Last month the news swept through the theatre and entertainment world that Edward Albee passed away. Unarguably one of America’s greatest playwrights, Albee left a mark on American dramatic literature that has only been equaled by the likes of O’Neill, Miller, and Williams. He was a towering figure and his work will live on after him as his plays continually come alive on the stages of the world.
In the 1990s I conducted a popular five-year series of process-oriented interviews with 16 leading American playwrights at the old Dramatists Guild headquarters in New York City, high atop the Sardi’s building on 44th Street. Guild members made up the large audiences for these events and I would sit on the stage with each playwright for an hour and a half and ask questions on his or her own writing process, starting from when they first got a germ of an idea and leading each of them through every step of their own journey in creating a finished draft. This interview series is highlighted in my book The Playwright’s Process, including hundreds of choice quotes.
Each interview was a harrowing and at the same time exhilarating experience for me. I’d ask a specific question and then listen to the answer while at the same time formulating the next question to ask. And sometimes there would be serious resistance to exposing or even talking out loud about their own writing process, especially in front of hundreds of fellow playwrights. It would often take some time into the interview before my interviewee could relax and realize they were in a safe place and that the audience (including me!) was seriously interested in the details of how they work.
In this regard, without question the most difficult experience I had was with Edward Albee. Our interview started (as I started every one of my interviews) by asking the question, “When you first come up with a germ of an idea for a possible play, what initial tests do you put that idea through to determine whether or not it’s something you might want to pursue further?”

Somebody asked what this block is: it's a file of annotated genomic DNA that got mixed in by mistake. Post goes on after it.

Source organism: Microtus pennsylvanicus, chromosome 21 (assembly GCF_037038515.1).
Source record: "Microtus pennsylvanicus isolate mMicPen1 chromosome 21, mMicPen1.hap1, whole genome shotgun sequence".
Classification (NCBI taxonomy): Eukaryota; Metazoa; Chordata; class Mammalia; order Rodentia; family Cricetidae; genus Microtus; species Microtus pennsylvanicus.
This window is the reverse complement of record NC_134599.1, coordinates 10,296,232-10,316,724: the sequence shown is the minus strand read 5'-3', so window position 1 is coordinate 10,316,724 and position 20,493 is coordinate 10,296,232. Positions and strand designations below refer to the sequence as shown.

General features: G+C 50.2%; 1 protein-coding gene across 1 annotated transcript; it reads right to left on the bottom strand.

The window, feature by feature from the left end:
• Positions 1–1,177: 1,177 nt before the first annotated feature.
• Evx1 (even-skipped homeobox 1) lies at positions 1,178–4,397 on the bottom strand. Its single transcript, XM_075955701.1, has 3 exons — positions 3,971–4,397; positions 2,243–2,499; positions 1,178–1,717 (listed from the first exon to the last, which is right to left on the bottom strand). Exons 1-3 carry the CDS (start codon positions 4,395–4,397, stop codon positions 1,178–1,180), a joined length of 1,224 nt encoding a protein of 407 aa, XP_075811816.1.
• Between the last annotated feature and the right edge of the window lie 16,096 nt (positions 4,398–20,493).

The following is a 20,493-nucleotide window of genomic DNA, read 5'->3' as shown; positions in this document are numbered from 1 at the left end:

When I asked Albee that question, he turned to me and, with a mock dumbfounded look on his face, asked, “What’s an idea?” The audience howled with laughter. I tried as hard as I could to explain in other words what I was getting at, but at every turn Albee would slice my question to pieces to more laughter. But I was determined, in spite of his efforts to make fun of my effort to get him to discuss his process. Finally, on my fourth or fifth attempt to launch the interview, Albee threw out another zinger and with the audience practically rolling in the aisles, he reached over, put a hand on my shoulder, leaned over close and said “I’m sorry.”
From that moment on, he opened up and gave all of us a brilliant evening of insights, all focused on process. He listened to each of my questions and answered them fully, adding dozens of examples from his own famous plays. It was the best interview of the entire series. And afterwards he thanked me and said seriously it was the best he’d been involved with as well.
So my encounter with Edward Albee revealed the generous and giving man he was under the sometimes hard and prickly surface. Many colleagues fortunate enough to know him say they’ve had the same experience. This was a genius of the American theatre who also gave back in multiple ways to his art form in addition to leaving us all with his brilliant plays. God speed, Edward Albee.